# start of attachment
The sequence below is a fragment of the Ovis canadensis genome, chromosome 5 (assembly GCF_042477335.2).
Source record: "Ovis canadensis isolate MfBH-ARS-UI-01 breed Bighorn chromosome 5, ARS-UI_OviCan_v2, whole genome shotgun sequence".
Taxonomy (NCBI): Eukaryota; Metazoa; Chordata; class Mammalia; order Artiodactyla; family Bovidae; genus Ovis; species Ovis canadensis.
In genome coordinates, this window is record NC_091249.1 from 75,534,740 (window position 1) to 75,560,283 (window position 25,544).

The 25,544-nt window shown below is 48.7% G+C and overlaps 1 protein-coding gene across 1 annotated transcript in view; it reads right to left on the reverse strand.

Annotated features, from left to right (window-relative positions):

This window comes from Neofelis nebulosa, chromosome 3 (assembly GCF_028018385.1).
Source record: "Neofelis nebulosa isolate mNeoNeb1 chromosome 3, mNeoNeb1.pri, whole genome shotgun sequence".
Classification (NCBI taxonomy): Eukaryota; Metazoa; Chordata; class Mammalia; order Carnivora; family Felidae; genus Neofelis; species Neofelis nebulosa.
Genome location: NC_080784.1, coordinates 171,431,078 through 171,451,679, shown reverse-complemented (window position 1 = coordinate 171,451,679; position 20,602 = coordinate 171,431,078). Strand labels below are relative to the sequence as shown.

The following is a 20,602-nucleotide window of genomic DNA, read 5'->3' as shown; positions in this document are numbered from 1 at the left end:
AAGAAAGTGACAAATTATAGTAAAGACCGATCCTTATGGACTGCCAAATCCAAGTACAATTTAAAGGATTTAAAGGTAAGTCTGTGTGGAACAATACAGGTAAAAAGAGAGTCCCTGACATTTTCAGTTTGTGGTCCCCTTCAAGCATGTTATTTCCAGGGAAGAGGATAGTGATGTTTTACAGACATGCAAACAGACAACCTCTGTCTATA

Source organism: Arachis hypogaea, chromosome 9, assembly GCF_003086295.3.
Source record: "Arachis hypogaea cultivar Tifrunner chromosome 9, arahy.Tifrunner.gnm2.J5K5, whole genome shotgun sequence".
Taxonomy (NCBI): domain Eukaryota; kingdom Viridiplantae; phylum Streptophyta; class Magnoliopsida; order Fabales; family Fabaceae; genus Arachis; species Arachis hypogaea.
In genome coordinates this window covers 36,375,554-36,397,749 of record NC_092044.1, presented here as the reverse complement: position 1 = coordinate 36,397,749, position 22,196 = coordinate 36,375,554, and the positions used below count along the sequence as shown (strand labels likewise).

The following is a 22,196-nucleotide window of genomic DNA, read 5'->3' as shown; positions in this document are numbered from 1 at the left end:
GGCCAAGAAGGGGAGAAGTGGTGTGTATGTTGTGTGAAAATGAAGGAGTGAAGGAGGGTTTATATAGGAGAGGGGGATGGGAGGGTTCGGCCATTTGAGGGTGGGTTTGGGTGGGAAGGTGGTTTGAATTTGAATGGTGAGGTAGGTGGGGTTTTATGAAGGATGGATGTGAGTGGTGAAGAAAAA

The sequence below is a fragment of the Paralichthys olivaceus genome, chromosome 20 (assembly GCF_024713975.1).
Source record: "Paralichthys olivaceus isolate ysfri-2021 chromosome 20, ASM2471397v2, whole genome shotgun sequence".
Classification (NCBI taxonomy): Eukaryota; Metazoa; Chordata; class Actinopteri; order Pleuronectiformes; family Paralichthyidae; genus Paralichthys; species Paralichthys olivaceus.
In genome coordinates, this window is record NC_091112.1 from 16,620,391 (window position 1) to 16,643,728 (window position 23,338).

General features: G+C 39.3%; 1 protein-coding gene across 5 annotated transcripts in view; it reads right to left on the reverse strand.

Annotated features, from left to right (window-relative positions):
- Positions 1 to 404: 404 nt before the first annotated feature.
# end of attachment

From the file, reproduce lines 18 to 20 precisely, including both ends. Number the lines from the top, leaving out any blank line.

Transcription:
GGCCAAGAAGGGGAGAAGTGGTGTGTATGTTGTGTGAAAATGAAGGAGTGAAGGAGGGTTTATATAGGAGAGGGGGATGGGAGGGTTCGGCCATTTGAGGGTGGGTTTGGGTGGGAAGGTGGTTTGAATTTGAATGGTGAGGTAGGTGGGGTTTTATGAAGGATGGATGTGAGTGGTGAAGAAAAA

The sequence below is a fragment of the Paralichthys olivaceus genome, chromosome 20 (assembly GCF_024713975.1).
Source record: "Paralichthys olivaceus isolate ysfri-2021 chromosome 20, ASM2471397v2, whole genome shotgun sequence".